This is something I’ve heard about from multiple people and have read about in books. There seems to be a connection between some part of great cities and either returning to the city or having a wish come true. This is a kind of combination of superstitions and rituals and just might subconsciously influence people to return to the city. I can see a similar type of thing with the Trevi Fountain in Rome, Italy, where if you toss a coin and make a wish the wish will come true. These old cities seem to have a type of magic to them which attracts you to return or fulfill a wish.

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Johnny

Collector: Ghost stories?

Informant: I have so many fricking scary stories. Um, let’s see… There’s one, where, I don’t want to go into super detail because it’s really annoying when it’s told that way, and it involves singing.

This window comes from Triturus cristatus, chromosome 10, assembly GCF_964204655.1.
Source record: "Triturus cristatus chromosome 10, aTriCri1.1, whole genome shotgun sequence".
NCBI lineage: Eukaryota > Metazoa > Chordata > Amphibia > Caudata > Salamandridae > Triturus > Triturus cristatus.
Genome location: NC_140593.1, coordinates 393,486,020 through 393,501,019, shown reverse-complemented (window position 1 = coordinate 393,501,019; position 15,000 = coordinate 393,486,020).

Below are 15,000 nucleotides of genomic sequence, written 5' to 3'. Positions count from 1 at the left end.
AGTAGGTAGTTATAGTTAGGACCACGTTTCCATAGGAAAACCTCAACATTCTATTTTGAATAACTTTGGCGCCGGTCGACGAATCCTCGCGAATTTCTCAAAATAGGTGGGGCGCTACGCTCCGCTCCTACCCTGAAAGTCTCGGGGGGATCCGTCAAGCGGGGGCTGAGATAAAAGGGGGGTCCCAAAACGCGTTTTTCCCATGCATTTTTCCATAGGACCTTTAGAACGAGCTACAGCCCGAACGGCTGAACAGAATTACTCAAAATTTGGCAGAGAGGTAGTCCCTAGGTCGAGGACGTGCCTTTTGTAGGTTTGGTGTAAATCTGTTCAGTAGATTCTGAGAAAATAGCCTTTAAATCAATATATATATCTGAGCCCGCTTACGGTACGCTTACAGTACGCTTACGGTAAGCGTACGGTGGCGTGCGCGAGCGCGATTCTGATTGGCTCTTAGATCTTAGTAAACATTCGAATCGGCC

MR: No, do that.

ML: I fucking hate you. Okay, fine, fine, fine. So, um, there’s a little boy and one day his mother gives him some money and says, “Go buy some liver from the market.” And he takes the money and says okay and goes off to the market. When he gets to the market, he realizes that he doesn’t really want liver. He wants this toy water gun from the store. So he uses the money to buy the toy water gun from the store, and then he realizes he can’t go home empty handed, so for reasons unknown to me, I mean, known but disgusting reasons, he decides to find this liver by digging up a human corpse and taking his liver. Any way, he gets home; he takes the liver and gives it to his mother, who for some reason doesn’t notice any difference between human liver and, you know, like, the liver of an animal, and they cook it and they eat it. And that night, they, uh, this little boy is in his bed, and he hears a voice that says, I think the kid’s like, Johnny, [singing] “Johnny, I’m outside your house.” And then he’s like okay this is weird, but I’m just like hallucinating because he’s trying to sleep. And he hears again, “Johnny I’m inside your house.” And again, “Johnny, I’m inside your room.” And then, “Johnny, I’m in your bed.” And then lastly all he hears is, “Johnny, I want my liver back.” That’s it. That was told to me by my sister because she’s a jerk.